When the insurance company made her this offer, the homeowners attorney responded that she wanted to take the final offer; however, she didn't want the inspection company owner to have the house. The inspector responded to the attorneys that, unless her claim was frivolous, he couldn't make money on the house because he would be paying $65,000 plus $55,000 in repairs.

The homeowner, who'd long ago decided that she wasn't happy with the house and wanted out of her mortgage, suddenly found herself between a rock and a hard place. She didn't have any equity in the home; so, if she took his offer, she'd have to give up the home and walk away with nothing. On the other hand, the homeowner realized that if she stuck to her guns; and refused the deal because she didn't want the inspector to get the house, he'd withdraw his offer. If that happened, she might get a little bit of cash out of the lawsuit, but she'd still have to pay her lawyer and pay for repairs to the foundation and would still be stuck living in a home that she didn't want. Worst of all, she'd still have to pay off the balance of a mortgage on a home she didn't want.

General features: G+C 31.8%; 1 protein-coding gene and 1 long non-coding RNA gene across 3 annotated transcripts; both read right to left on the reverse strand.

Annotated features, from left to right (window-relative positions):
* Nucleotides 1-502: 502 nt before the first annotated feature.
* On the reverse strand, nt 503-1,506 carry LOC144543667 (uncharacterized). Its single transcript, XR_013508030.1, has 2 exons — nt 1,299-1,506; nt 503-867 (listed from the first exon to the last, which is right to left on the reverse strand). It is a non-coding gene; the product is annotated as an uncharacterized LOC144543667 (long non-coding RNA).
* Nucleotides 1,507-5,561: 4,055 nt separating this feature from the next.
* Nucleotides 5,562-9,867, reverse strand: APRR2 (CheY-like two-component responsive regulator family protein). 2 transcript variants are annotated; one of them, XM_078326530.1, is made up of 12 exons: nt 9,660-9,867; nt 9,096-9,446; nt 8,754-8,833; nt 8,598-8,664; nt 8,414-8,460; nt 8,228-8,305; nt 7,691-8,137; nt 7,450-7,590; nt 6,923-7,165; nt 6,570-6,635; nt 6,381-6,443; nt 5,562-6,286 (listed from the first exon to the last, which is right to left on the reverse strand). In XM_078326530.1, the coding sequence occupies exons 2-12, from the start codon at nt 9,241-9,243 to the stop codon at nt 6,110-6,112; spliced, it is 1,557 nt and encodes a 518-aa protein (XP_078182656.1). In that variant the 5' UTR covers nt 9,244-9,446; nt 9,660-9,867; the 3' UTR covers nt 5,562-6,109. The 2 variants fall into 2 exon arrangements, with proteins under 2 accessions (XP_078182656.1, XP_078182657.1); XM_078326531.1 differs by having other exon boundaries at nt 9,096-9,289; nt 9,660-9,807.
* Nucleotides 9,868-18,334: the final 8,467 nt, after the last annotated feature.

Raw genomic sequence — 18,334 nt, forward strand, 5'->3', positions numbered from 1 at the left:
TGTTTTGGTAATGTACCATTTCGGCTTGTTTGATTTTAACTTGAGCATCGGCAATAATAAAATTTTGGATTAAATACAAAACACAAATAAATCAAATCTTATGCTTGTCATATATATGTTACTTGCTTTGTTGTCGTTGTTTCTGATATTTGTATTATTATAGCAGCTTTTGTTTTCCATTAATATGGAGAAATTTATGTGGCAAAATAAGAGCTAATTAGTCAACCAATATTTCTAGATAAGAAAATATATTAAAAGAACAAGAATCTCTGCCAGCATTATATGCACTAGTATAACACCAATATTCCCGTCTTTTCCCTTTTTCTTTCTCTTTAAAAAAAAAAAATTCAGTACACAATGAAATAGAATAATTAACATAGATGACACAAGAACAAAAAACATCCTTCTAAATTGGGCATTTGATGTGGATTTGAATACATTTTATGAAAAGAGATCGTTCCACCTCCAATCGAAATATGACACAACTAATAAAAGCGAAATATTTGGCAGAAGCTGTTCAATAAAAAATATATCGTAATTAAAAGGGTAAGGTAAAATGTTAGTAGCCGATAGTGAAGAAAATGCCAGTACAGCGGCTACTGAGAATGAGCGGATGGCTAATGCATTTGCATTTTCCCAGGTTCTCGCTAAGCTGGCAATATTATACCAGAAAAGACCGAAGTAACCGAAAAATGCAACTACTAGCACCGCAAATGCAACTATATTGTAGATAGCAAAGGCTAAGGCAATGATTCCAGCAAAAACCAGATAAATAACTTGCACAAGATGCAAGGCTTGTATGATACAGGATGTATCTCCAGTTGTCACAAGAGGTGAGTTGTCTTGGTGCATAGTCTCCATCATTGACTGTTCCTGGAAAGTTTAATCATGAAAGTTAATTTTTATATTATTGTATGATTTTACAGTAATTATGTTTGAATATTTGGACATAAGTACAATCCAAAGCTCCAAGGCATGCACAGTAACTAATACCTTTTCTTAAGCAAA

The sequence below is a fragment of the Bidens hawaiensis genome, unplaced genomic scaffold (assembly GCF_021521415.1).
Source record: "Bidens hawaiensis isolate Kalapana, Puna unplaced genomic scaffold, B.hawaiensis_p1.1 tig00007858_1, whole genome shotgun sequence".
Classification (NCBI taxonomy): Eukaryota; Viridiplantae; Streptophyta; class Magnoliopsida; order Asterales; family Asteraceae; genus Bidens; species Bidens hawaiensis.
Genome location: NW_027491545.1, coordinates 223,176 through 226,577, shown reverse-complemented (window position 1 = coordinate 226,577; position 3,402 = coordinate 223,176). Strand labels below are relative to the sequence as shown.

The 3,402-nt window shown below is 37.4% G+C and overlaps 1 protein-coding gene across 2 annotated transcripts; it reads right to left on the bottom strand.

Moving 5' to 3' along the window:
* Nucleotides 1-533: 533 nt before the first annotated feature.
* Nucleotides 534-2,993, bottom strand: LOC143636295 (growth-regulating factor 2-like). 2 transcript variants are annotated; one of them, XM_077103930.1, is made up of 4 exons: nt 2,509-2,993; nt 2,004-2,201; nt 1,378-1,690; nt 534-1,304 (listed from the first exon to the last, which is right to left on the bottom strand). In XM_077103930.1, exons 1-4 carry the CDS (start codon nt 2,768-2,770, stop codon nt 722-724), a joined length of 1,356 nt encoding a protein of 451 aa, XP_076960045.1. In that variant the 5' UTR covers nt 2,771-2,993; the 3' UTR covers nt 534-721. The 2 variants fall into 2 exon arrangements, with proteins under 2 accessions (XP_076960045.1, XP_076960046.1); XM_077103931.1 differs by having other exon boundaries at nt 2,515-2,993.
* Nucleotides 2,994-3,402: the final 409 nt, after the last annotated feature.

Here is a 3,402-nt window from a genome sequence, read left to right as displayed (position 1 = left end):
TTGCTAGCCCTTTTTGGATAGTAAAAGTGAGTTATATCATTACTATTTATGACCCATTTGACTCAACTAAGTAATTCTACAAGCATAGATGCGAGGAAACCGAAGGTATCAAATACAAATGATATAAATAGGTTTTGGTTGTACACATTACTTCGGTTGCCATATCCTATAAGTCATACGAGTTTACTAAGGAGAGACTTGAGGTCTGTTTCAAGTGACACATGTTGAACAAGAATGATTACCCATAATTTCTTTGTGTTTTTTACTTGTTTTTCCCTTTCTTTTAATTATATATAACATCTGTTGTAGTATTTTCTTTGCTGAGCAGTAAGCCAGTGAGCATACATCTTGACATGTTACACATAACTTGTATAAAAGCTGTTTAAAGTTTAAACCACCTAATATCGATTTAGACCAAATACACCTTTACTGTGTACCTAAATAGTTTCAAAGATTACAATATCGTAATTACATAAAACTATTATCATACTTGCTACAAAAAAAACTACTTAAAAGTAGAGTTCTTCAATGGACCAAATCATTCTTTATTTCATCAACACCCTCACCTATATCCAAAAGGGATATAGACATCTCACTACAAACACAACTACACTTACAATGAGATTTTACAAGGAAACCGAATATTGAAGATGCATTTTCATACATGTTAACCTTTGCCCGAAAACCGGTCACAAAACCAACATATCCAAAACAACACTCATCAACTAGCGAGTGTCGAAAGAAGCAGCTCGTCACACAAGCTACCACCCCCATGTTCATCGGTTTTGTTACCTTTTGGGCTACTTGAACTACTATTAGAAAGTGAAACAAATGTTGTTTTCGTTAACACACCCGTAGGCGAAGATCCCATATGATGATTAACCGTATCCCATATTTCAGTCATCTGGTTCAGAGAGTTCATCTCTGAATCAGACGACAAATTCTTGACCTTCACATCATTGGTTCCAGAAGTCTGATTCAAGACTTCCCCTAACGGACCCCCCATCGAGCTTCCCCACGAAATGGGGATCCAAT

The chance to get free of the mortgage was too enticing; she went for the deal, the bank got paid off and the inspection company owner received title to the house free and clear for $65,000. The insurance company was now out of the picture.

Is that the end of the story? Heck no, remember when I said that good things can happen to nice people? Well, as soon as our hero got title to the house, he brought in a contractor to repair the foundation and correct the exterior drainage issues. That work cost him $7,500; then he made an additional $3,500 worth of improvements to the home, to make it more marketable and prepare it for sale. Sixty days later, he sold the home for $120,000 and walked away with a profit of $32,000. After selling costs and paying a 15% capital gains tax, he made a final profit of approximately $27,000.